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Anasys Instruments

Anasys nanoIR3-s

Nanoscale Tapping AFM-IR Infrared Spectrometer

The Bruker Anasys nanoIR3-s brings together two nanoscale IR techniques: s-SNOM and AFM-IR, building on a legacy of award-winning technology.

  • Two complementary nanoscale IR techniques – s-SNOM and AFM-IR
  • 10nm resolution chemical and optical property mapping
  • nano FTIR high performance broadband spectroscopy
  • Full featured AFM, with unique nanoscale property mapping capabilities

Contact us for more information and quotes:
+44 (0)1223 422 269 or info@blue-scientific.com

Bruker Analysis NanoIR3-s


  • Materials science
  • Life science
  • Semiconductors
  • Composites
  • Contamination
  • Thin films <20nm


  • Rich IR spectra
  • Powerful, full featured AFM
  • Multifunctional measurements
  • Fast time to results – spectra acquired in seconds

Monolayer Sensitivity

Perform 10nm spatial resolution chemical imaging and spectroscopy. The example below shows a surface plasmon polariton (SPP) on a graphene wedge: s-SNOM phase and amplitude images, together with a 3D view of the phase image.

s-NOM: Graphene Plasmons

Surface plasmon polariton on a graphene wedge.


Graphene Cross-Section

Sub 10nm resolution optical property imaging: A cross-section through the graphene flake.

Correlative Microscopy

  • Nano FTIR spectroscopy
  • IR SNOM spectroscopy with the most advanced nanoIR laser source available
  • Nano FTIR spectroscopy with integrated DFG, continuum based laser source Broadband synchrotron light source integration
  • Multi-chip QCL laser source for spectroscopy and chemical imaging

The example below shows molecular vibrational information, acquired with ultrafast-broadband scattering SNOM spectroscopy. The laser interferogram (top) of Polytetrafluoroethylene (PTFE) shows coherent molecular vibration in the form of free-induction decay in time domain. The highlighted section is caused by the beating of symmetric and antisymmetric C-F modes, resulting in the frequency domain (bottom left). The bottom right shows data for a monolayer pNTP, demonstrating monolayer sensitivity.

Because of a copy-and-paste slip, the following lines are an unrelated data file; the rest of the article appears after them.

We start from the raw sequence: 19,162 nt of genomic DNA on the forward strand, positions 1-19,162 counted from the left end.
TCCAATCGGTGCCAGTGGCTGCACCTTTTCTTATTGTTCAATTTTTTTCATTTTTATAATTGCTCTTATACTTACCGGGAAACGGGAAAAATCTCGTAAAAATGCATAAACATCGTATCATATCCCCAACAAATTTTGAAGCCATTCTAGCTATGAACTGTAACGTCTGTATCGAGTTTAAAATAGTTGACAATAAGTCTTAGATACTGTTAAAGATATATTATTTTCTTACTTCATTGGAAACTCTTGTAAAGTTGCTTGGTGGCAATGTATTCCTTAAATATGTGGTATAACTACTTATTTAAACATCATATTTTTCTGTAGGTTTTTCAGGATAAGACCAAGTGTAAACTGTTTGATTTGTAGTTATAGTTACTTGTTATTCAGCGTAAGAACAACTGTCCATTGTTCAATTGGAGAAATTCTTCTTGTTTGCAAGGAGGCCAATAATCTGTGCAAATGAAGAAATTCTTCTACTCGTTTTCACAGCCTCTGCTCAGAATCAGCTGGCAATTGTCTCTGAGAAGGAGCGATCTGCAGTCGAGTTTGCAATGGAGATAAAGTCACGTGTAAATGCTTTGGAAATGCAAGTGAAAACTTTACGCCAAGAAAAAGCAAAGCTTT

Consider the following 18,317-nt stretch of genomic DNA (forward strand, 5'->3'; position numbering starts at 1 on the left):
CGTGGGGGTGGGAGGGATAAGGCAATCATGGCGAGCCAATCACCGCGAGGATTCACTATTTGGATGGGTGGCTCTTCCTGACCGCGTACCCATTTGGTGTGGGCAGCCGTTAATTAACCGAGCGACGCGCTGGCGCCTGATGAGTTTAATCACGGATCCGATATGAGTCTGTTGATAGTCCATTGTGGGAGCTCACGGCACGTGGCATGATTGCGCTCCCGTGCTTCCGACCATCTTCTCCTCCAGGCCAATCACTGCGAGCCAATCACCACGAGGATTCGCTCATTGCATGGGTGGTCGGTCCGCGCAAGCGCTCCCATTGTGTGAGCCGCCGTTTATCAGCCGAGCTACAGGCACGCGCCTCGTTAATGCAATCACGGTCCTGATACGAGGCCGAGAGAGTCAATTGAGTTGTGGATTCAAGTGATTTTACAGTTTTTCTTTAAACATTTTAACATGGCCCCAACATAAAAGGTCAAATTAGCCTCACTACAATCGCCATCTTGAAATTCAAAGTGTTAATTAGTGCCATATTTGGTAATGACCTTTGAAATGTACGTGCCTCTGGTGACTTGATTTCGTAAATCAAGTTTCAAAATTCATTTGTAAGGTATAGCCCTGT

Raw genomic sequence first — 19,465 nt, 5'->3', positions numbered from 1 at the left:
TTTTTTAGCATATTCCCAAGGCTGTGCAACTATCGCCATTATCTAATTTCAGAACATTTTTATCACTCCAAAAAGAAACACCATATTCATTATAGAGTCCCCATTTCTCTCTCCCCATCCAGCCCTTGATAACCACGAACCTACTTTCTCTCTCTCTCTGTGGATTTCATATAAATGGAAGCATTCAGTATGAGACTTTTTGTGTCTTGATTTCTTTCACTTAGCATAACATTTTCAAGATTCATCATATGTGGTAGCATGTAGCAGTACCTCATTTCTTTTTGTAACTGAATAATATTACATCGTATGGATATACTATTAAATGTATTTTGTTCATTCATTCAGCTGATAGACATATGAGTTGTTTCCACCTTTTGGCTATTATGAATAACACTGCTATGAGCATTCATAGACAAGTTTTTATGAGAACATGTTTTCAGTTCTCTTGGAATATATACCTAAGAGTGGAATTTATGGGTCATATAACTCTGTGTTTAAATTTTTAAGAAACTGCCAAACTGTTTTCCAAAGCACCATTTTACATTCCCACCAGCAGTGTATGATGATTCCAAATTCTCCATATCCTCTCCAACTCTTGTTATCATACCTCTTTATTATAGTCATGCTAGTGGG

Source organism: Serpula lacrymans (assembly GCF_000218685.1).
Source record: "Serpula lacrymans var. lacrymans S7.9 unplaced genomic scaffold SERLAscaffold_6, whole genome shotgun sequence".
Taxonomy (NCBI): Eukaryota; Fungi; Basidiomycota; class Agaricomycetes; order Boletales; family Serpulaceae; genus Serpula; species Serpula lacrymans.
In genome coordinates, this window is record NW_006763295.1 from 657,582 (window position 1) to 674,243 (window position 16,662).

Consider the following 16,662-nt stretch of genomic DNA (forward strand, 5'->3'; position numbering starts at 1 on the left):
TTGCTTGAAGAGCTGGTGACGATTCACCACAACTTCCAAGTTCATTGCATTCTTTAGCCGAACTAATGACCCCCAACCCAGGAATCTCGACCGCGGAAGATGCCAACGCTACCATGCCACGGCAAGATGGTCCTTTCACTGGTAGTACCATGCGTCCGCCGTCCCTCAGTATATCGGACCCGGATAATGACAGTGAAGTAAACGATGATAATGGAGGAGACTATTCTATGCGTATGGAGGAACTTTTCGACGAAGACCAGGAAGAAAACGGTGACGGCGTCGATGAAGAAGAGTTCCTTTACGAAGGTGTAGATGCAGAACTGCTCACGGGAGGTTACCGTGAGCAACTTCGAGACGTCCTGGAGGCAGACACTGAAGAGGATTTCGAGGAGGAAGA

Nano FT-IR Spectroscopy

Courtesy of Prof. Markus Raschke, University of Colorado, USA.

POINTspectra Technology

Using POINTspectra lasers, you can perform spectroscopy and high resolution optical property mapping across a broad range of wavelengths:

  • Using an AFM image, set the area to be measured
  • Measure the spectroscopy and select a wavelength of interest
  • Generate a high resolution optical property map

10nm spatial resolution images of amplitude and phase are rapidly measured from interferograms over a range of wavelengths. This enables 10nm resolution Tapping AFM-IR for complementary, unique IR spectroscopy.

POINTspectra technology


NanoIR: Polymers

Polymeric Thin Films, Monolayers and Blends

  • Model-free nanoscale FTIR spectra for a large variety of polymers.
  • Nanoscale FTIR spectroscopy data correlates directly to bulk FTIR databases.
  • Highest resolution chemical and material property mapping possible today: resolution to 10 nm.
  • See also mechanical property mapping below.

Nano-IR: 2D Materials

2D Materials and Nano-Photonics

  • Unique scattering SNOM capabilities
  • Characterise nanoscale optical, chemical and material properties
  • Analyse a wide range of new 2D and quantum materials
  • Unmatched nanoscale IR spectroscopy with complementary AFM-IR

Semiconductor Failure Analysis

Semiconductor Failure Analysis

  • Complete nanoscale FTIR, nanoscale chemical imaging and materials characterisation
  • Two complementary nanoscale IR techniques: AFM-IR and scattering SNOM, together with AFM based materials property mapping.

Mechanical Property Mapping

Mechanical Property Mapping

With Lorentz Contact Resonance (LCR), materials are differentiated by their viscoelastic properties. This maps the distribution of components on a sample, and enables the probe to be positioned precisely for chemical and/or thermal analysis. Using Anasys’ unique self-heating ThermaLever probes, you can also measure temperature-dependent mechanical properties – useful for polymer blends, multi-layer films, composite materials and life sciences.